The operation was conducted with cardiopulmonary bypass (CPB) through standard aortic and bicaval cannulae under mild hypothermia. Cold blood cardioplegia was utilized approximately every 20 minute during cross-clamping. Cardioplegia was given into the aortic root before opening the aorta. A retrograde approach via the coronary sinus was used for the maintenance. More recently, cardioplegia strategy was replaced with the single dose Custadiol® HTK solution (Köhler Chemie GmbH, Germany) application. Following preparation of coronaries as small buttons, Lecompte maneuver was performed and the ascending aorta was reconstructed by an end-to-end anastomosis. Then, the aortic cross-clamp was released to allow the neoaortic root to be distended. The ideal locations for coronaries on the neoaorta were marked with a sterile pen. A stab wound was made at that mark taking care not to injure the previously marked anterior neoaortic commissure marked with a prolene suture. The aortic cross-clamp was re-applied. Through this tiny hole, the location of the neoaortic commissure was confirmed and the opening was enlarged to accommodate the coronary buttons. In all patients, pulmonary artery reconstruction was performed after the removal of cross-clamp. The pulmonary trunk was reconstructed with a single, three minute gluteraldehide-treated autologous pericardial patch. Ultrafiltration during bypass and modified ultrafiltration after bypass were used. A left atrial pressure monitoring line was inserted through the right superior pulmonary vein before weaning from CPB. The chest was left open at the end of surgery in all patients, except two due to safer early ICU follow-up in terms of hemodynamic stability and pulmonary dynamics. The chest was closed at the end of surgery at the discretion of the surgeon similar to the early ASO patients.

Electrocardiography (ECG), oxygen saturation, endtidal carbondioxide (etCO), central venous pressure (CVP), invasive arterial pressure, left atrial pressure (with left atrial catheter), and cranial near-infrared spectroscopy (NIRS) were monitorized in all of the patients during the ICU stay.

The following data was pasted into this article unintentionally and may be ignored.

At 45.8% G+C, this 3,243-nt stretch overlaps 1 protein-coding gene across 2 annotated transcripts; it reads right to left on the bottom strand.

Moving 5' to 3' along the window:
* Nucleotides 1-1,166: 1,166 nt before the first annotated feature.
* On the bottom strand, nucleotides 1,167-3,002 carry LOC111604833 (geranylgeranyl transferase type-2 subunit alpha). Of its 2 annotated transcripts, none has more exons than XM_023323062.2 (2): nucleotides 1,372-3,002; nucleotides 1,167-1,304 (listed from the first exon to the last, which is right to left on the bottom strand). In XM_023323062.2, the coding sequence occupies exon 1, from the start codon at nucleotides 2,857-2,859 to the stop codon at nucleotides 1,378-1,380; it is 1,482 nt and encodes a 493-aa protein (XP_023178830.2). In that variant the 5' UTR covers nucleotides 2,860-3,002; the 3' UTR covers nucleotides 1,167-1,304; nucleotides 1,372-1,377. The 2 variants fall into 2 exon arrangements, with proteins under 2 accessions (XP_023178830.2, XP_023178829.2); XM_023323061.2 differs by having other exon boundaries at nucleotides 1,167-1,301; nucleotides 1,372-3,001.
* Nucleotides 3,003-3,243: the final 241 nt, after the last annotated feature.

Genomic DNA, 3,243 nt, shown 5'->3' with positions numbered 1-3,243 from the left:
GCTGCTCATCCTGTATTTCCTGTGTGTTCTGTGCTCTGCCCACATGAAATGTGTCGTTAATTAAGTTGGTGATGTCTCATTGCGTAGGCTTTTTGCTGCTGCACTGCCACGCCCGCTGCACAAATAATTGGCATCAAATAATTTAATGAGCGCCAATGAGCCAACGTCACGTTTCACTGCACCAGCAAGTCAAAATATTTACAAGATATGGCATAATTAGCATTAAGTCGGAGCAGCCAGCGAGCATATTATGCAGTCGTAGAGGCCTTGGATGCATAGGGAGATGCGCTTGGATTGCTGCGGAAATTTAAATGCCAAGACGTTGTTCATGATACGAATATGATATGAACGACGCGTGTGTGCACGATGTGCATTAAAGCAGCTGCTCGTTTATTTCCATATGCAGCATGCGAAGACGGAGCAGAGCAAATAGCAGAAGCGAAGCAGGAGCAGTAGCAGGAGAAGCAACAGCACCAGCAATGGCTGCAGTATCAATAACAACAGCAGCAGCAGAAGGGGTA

Inotropic support was typically administered as milrinone (0.5 μg/kg/min) and a low dose of epinephrine (0.05 μg/kg/min) for the first few postoperative hours. Noradrenaline treatment was added, if coronary perfusion pressure (aortic diastolic pressure-central venous pressure) was found to be less than 20 mmHg. Selected patients were followed with borderline systemic pressures with cerebral and renal NIRS observations without increasing the inotropic support. Fentanyl and midazolam were used for sedation and analgesia. Total parenteral nutrition (TPN) support and minimal enteral feeding via nasogastric feeding tubes were initiated at the first postoperative day in all patients. An excessive volume load was avoided. In cases of low cardiac output not responding to inotropic vasodilator therapy, core cooling, paralysis, and peritoneal dialysis were performed. Mechanical support with extracorporeal membrane oxygenation (ECMO) was initiated in case of failure of conventional measures. Daily ECHO evaluation was performed during the ICU stay. Postoperative care included inotropic dosing, and extubation was achieved based on the quality of the left ventricular function at ECHO.